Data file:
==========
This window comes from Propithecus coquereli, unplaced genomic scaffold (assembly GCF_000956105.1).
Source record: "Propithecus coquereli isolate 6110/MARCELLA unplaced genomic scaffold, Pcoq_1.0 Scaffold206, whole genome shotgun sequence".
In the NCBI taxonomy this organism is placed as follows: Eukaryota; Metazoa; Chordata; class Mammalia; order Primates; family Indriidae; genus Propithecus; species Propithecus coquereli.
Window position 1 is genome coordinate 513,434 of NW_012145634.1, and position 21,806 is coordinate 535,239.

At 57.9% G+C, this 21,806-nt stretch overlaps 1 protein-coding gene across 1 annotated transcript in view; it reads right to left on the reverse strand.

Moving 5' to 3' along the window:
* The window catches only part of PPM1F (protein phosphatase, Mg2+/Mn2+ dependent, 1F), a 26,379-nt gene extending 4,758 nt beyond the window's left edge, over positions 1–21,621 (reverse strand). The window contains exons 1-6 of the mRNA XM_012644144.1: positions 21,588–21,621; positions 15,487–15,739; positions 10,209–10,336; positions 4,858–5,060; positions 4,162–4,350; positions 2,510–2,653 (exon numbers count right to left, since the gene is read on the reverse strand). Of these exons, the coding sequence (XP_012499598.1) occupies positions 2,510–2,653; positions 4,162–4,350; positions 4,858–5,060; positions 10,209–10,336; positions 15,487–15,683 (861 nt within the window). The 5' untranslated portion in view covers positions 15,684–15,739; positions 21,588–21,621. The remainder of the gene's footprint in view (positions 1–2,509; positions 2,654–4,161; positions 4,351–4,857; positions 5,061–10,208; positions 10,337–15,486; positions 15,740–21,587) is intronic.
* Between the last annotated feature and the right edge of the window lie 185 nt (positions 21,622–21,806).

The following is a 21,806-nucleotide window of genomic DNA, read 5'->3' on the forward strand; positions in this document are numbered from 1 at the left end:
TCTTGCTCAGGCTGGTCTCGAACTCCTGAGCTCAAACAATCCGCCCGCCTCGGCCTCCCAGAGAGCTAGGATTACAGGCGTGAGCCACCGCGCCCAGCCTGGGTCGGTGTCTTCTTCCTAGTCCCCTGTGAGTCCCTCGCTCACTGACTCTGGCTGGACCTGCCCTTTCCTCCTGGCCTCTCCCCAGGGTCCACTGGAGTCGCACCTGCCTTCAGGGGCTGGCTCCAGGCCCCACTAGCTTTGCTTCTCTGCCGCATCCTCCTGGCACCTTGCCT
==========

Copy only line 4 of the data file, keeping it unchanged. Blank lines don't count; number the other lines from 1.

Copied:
Window position 1 is genome coordinate 513,434 of NW_012145634.1, and position 21,806 is coordinate 535,239.